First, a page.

Thursday, 20 March 2014

Sarah Raven's 10 Tips for Growing a Kitchen Garden.

Ask The Expert: Sarah Raven's 10 Tips for Growing a Kitchen Garden: Gardenista:
Following are Sarah's top ten tips for bounty, ease, and good looks in your kitchen garden:
1. Grow as much of what you like as possible. Clear as big a space as you can and think about maximum productivity per square inch.

2. Skip the fancy frills. A vegetable patch divided by mini hedges, potager-style, means more work and less food. Rows of boxwood will encourage slugs and snails, and perennial weeds tangle themselves around the roots. Instead, try edible edging: rows of hardy alpine strawberries and nasturtiums will do the trick.

3. Combine ornamentals and edibles. In an unexpected partnership, Mustard 'Red Giant' mixes with Tulipa 'Compassion'. Bonus tip: green-flowered tulips are more perennial than the standard colored ones.

4. Layer. Sarah planted this area near the drive more than a decade ago, greatly reducing labor while keeping the bed full over a long period.
Perennial artichokes mix with bulbs and tubers in three layers: dahlias in trenches at the lowest level; Allium hollandicum 'Purple Sensation' (£8.50 for three plants) plus earlier and later allium varieties in the middle level; artichokes at the top level. The artichokes shown here are a mixture of 'Green Globe', Artichoke 'Violet de Provence' (£1.95 for 30 seeds), and Artichoke 'Gros Vert de Laon' (£1.95 for 30 seeds).

5. Grow edible flowers all year. The following can all be harvested in the UK in winter and early spring: Pot marigold (Calendula officinalis 'Indian Prince', Above, £1.95 for 125 seeds), viola, polyanthus and primula. Conversely, vegetables such as kale are not just for eating. Green and purple kale look great in flower arrangements and are a good foil for flowers in an ornamental border.
N.B.: For further tips on kale in flower arrangements, see Required Reading: The Surprising Life of Constance Spry.

6. Plant the unusual. Planting heirloom or heritage varieties in unusual colors—including the purpleFrench Bean 'Blauhilde' (£1.95 for 25 seeds) and the yellow 'Rocquencourt'—is proof to the world that you've grown them yourself. As is the size: greengrocers and supermarkets providing mainstream produce often sell vegetables harvested after they have grown too big. Beans taste better when they are younger and smaller and, it goes without saying, fresher.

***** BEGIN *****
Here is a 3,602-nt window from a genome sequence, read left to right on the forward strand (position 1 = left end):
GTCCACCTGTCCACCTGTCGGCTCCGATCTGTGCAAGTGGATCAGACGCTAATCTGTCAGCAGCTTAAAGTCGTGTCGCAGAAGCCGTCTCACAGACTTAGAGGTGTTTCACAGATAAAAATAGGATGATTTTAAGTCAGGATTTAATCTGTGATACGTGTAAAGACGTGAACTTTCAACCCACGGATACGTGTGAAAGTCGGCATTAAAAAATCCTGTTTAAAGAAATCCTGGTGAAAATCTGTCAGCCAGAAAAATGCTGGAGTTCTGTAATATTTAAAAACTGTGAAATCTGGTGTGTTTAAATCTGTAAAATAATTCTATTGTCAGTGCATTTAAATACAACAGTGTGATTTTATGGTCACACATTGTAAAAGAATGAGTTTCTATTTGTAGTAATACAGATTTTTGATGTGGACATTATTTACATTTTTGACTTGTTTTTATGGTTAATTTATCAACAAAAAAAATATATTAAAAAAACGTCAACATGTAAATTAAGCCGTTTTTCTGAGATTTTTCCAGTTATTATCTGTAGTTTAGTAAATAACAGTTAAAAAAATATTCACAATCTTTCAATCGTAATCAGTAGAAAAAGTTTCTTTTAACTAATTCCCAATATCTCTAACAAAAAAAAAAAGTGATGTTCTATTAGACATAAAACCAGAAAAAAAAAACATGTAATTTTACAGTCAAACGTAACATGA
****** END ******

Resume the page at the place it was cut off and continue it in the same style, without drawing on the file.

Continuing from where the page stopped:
7. Sow heavy croppers. Tomatoes, zucchini, and beans all produce abundantly. Salad leaves also crop more heavily if you cut and come again. Start cutting non-hearting lettuce such as Mizuna or Oak Leaf lettuce at one end of a row and by the time you get to the other end, you can start again. Harvest by twisting off leaves around the edges: don't bulldoze the whole plant.

Avoid gluts. Too much, then too little, leaves bald patches in the garden. Successional sowing of salad leaves every few weeks, for instance, will ease this pattern of feast or famine. Succession planting can also be applied to beans and peas.

9. Build good bones. Raise your vegetable patch to another level in the middle as well as around the edges. Teepees, arches, and walkways in Sarah's small (and private) kitchen garden at Sissinghurst greatly increase the growing space in a smallish area. They can be covered in sweetpeas followed by the cup and saucer vine (Cobaea scandens) or morning glory. A sturdy arch will support squashes and zucchini.

10. Don't grow everything. Tricky plants such as celery are best bought, as are mainstream vegetables including cabbage, parsnips, and main crop potatoes. This still leaves plenty to choose from as Sarah Raven demonstrates.

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